“There were two victims here, Karen and Samuel,” Robidoux’s older sister told the press.

And after seven hours of deliberation the jury agreed with the defense and its witnesses, acquitting the “cult” mom of murder, but finding her guilty of misdemeanor assault and battery.

“Because a child died, it may be an unpopular verdict, but we felt Karen Robidoux’s intent was not to kill her baby,” the jury foreman told the Boston Herald.

He later added, “I do believe she was psychologically held prisoner,” and concluded “she has suffered enough” reported NBC News.

Private journals kept by a “cult” member were made public after the verdict and they offered further proof of Roland Robidoux’s total control over his followers reported the Boston Herald.

“Dad [Roland Robidoux] feels that the end is coming soon…Our prayers should not be for Samuel to be healed but for God’s purposes to be fulfilled…What can we do for Samuel? Nothing…God is the master. We are his servants,” wrote the “cult” member.

The mother of four was sentenced to time served and walked out of the Bristol courthouse a free woman reported the Boston Globe.

“I’m just glad the nightmare door is shut,” she told reporters on the courthouse steps.

“It was a trail-blazing case that will affect all cult cases nationally. It’s now been proven what can happen when someone is brainwashed,” said nationally known forensic pathologist Dr. Millard Bass.

In Virginia late last year another jury came to a similar conclusion regarding the sentencing of “D.C. sniper” Lee Malvo. His lawyers also claimed their client was “brainwashed.”

The teenager’s defense team contended that he was dominated and controlled by his mentor John Mohammed.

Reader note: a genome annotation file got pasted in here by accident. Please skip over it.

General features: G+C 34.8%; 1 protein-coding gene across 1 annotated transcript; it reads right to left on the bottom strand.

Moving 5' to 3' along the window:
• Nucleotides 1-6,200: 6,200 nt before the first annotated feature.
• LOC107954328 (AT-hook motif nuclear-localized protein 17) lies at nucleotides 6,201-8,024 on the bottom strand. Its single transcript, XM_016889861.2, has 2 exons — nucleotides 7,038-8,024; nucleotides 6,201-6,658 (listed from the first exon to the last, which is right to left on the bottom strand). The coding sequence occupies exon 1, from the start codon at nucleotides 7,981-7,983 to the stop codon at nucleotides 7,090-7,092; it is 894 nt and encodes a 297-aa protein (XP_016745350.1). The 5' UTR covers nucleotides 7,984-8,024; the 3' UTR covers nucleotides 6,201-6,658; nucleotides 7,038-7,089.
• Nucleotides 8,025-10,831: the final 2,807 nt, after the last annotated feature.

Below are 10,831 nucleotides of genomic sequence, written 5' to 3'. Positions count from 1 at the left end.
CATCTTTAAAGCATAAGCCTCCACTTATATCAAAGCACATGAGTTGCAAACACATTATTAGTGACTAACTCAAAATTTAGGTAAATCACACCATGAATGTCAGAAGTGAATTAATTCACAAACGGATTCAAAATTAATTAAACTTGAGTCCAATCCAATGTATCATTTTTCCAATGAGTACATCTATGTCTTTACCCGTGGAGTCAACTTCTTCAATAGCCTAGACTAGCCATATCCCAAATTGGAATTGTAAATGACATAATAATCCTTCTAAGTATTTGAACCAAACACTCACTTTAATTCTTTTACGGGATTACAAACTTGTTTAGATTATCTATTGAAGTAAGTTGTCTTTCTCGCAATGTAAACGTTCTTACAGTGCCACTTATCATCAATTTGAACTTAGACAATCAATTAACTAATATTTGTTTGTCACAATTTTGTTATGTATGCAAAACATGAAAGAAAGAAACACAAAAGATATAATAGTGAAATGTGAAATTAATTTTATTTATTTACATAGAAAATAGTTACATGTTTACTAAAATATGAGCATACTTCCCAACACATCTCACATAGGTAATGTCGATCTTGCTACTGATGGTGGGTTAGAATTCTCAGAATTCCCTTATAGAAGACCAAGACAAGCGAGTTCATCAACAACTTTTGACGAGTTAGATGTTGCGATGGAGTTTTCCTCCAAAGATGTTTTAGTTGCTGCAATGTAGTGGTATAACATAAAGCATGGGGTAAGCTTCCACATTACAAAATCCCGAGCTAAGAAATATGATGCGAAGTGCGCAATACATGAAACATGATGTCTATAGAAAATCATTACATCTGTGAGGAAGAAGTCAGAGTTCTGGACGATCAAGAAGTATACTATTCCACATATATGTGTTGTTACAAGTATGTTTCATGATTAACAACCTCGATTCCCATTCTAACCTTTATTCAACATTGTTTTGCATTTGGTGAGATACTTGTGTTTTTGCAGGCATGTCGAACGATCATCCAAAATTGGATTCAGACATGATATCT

Mohammed was sentenced to death, but Malvo was sent to prison for life.

In a noteworthy child custody case in North Carolina this fall a judge ruled that the Word of Faith Fellowship (WOFF) exerted “complete control over the mind, body and spirit of its members, both adults and children.”

WOFF led by Jane Whaley has been called a “cult.”

The Carolina judge concluded, “The environment created at WOFF has an adverse effect on the health, safety and welfare of children,” and he subsequently ordered them to be removed from the group.

In a tacit acknowledgement of cult “brainwashing” another judge in California granted the release last year of a woman charged with the death of her small child to receive “deprogramming.”

Later that same judge sentenced the cult leader to 16 years in prison, while charges were dismissed against two of his followers.

The mother charged received an eleven-year sentence and told the court, “Mind control is a reality.”

CultNews reported that professional cult apologist Dick Anthony was involved in both the California and Carolina cases. Anthony is a psychologist and well paid for his work, but he failed his clients abysmally.

Judging from the prosecution’s arguments in the Robidoux case, they apparently were receiving input from someone like Anthony.

But the Robidoux verdict may be the most colossal setback for cults and their apologists to date. And will likely be cited in the future as proof of “brainwashing.”

Overall, 2003 was possibly the worst year ever for cults and their apologists.

They even attempted fruitlessly to dismiss the “brainwashing” of kidnap victim Elizabeth Smart.

But brainwashing has become understandable to the public after Jonestown, Waco and the “Heaven’s Gate” suicides. It is no longer the mystery it once was when Charles Manson and his followers entered the California judicial system.

Europeans likewise came to acutely understand the cult brainwashing phenomenon through the Solar Temple suicides in Switzerland. And the Japanese were forced to confront this reality by the cult Aum, when it attacked Tokyo’s subways.